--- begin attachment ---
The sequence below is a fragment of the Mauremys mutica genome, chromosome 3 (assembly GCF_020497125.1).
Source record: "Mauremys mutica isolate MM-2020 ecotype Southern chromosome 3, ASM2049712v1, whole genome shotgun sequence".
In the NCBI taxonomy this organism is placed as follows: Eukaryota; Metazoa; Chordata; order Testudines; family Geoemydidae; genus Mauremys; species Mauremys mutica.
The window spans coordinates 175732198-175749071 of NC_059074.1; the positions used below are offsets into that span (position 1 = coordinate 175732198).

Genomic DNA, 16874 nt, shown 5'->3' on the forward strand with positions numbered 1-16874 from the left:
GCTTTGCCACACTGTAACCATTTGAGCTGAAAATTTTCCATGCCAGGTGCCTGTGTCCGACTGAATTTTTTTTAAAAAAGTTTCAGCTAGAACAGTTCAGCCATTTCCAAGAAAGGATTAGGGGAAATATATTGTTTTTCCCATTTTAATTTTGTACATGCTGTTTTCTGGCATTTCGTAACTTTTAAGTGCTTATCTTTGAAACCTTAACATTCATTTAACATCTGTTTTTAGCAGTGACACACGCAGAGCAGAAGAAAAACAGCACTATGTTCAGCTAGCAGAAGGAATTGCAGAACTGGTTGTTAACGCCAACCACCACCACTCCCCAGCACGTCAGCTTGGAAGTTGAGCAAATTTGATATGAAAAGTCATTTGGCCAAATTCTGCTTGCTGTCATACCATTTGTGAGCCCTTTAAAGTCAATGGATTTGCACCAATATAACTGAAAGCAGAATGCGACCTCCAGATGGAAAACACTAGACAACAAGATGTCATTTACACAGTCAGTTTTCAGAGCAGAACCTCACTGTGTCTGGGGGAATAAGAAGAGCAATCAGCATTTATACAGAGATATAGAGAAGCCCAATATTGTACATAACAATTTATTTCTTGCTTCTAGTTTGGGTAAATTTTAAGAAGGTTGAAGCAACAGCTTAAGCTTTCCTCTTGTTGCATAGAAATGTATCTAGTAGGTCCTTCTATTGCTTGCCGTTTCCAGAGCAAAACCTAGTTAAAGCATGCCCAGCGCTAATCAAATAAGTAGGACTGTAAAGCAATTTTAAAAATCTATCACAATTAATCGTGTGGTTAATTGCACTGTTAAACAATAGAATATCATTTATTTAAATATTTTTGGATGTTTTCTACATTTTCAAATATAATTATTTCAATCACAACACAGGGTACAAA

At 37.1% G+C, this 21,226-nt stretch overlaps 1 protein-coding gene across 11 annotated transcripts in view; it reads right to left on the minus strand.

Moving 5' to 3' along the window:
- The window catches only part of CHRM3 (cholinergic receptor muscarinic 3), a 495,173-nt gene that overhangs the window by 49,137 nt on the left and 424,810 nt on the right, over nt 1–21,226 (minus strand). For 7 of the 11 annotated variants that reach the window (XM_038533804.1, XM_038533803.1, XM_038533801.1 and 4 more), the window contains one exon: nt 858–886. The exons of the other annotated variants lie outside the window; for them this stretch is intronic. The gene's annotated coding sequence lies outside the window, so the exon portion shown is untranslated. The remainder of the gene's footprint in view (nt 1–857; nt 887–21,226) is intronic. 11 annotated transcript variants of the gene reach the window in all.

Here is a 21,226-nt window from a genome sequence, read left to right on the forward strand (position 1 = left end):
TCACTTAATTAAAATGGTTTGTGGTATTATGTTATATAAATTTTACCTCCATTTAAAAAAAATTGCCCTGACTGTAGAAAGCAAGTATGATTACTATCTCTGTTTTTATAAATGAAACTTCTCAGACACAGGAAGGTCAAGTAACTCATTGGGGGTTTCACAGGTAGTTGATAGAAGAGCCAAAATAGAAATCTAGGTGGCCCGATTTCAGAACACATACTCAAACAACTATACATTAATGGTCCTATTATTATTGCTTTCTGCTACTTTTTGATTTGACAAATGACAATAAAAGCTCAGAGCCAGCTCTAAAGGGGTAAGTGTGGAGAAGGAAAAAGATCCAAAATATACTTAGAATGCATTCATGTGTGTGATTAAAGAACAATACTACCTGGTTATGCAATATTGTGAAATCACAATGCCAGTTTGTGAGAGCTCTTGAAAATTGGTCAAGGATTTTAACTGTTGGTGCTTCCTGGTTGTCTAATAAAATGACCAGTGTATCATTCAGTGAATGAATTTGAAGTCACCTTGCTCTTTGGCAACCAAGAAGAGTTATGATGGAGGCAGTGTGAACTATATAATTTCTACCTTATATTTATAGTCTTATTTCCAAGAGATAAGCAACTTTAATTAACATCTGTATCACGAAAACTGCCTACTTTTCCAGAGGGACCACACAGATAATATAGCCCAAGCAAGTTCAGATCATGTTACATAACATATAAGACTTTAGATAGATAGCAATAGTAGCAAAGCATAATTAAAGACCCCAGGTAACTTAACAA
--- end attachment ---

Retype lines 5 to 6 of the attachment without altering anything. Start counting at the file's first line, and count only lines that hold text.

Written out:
Genomic DNA, 16874 nt, shown 5'->3' on the forward strand with positions numbered 1-16874 from the left:
GCTTTGCCACACTGTAACCATTTGAGCTGAAAATTTTCCATGCCAGGTGCCTGTGTCCGACTGAATTTTTTTTAAAAAAGTTTCAGCTAGAACAGTTCAGCCATTTCCAAGAAAGGATTAGGGGAAATATATTGTTTTTCCCATTTTAATTTTGTACATGCTGTTTTCTGGCATTTCGTAACTTTTAAGTGCTTATCTTTGAAACCTTAACATTCATTTAACATCTGTTTTTAGCAGTGACACACGCAGAGCAGAAGAAAAACAGCACTATGTTCAGCTAGCAGAAGGAATTGCAGAACTGGTTGTTAACGCCAACCACCACCACTCCCCAGCACGTCAGCTTGGAAGTTGAGCAAATTTGATATGAAAAGTCATTTGGCCAAATTCTGCTTGCTGTCATACCATTTGTGAGCCCTTTAAAGTCAATGGATTTGCACCAATATAACTGAAAGCAGAATGCGACCTCCAGATGGAAAACACTAGACAACAAGATGTCATTTACACAGTCAGTTTTCAGAGCAGAACCTCACTGTGTCTGGGGGAATAAGAAGAGCAATCAGCATTTATACAGAGATATAGAGAAGCCCAATATTGTACATAACAATTTATTTCTTGCTTCTAGTTTGGGTAAATTTTAAGAAGGTTGAAGCAACAGCTTAAGCTTTCCTCTTGTTGCATAGAAATGTATCTAGTAGGTCCTTCTATTGCTTGCCGTTTCCAGAGCAAAACCTAGTTAAAGCATGCCCAGCGCTAATCAAATAAGTAGGACTGTAAAGCAATTTTAAAAATCTATCACAATTAATCGTGTGGTTAATTGCACTGTTAAACAATAGAATATCATTTATTTAAATATTTTTGGATGTTTTCTACATTTTCAAATATAATTATTTCAATCACAACACAGGGTACAAA